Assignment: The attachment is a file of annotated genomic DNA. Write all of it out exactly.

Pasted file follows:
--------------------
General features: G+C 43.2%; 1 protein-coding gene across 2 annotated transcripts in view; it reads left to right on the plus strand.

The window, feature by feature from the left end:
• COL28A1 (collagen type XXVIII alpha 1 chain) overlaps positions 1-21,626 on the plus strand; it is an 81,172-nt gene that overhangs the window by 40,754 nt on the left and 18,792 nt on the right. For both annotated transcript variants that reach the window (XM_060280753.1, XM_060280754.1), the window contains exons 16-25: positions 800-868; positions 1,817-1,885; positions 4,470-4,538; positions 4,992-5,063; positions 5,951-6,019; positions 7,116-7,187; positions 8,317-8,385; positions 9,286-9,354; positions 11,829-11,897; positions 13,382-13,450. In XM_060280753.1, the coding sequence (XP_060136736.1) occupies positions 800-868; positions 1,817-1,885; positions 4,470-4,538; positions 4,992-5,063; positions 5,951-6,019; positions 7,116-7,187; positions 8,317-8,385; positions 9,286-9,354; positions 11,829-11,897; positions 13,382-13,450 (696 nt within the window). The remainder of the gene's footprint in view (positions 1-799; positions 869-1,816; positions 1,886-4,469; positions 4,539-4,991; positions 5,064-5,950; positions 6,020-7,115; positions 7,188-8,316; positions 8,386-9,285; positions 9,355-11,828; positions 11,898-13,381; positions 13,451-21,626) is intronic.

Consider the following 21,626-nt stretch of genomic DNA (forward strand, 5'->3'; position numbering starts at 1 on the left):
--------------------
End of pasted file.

General features: G+C 43.2%; 1 protein-coding gene across 2 annotated transcripts in view; it reads left to right on the plus strand.

The window, feature by feature from the left end:
• COL28A1 (collagen type XXVIII alpha 1 chain) overlaps positions 1-21,626 on the plus strand; it is an 81,172-nt gene that overhangs the window by 40,754 nt on the left and 18,792 nt on the right. For both annotated transcript variants that reach the window (XM_060280753.1, XM_060280754.1), the window contains exons 16-25: positions 800-868; positions 1,817-1,885; positions 4,470-4,538; positions 4,992-5,063; positions 5,951-6,019; positions 7,116-7,187; positions 8,317-8,385; positions 9,286-9,354; positions 11,829-11,897; positions 13,382-13,450. In XM_060280753.1, the coding sequence (XP_060136736.1) occupies positions 800-868; positions 1,817-1,885; positions 4,470-4,538; positions 4,992-5,063; positions 5,951-6,019; positions 7,116-7,187; positions 8,317-8,385; positions 9,286-9,354; positions 11,829-11,897; positions 13,382-13,450 (696 nt within the window). The remainder of the gene's footprint in view (positions 1-799; positions 869-1,816; positions 1,886-4,469; positions 4,539-4,991; positions 5,064-5,950; positions 6,020-7,115; positions 7,188-8,316; positions 8,386-9,285; positions 9,355-11,828; positions 11,898-13,381; positions 13,451-21,626) is intronic.

Consider the following 21,626-nt stretch of genomic DNA (forward strand, 5'->3'; position numbering starts at 1 on the left):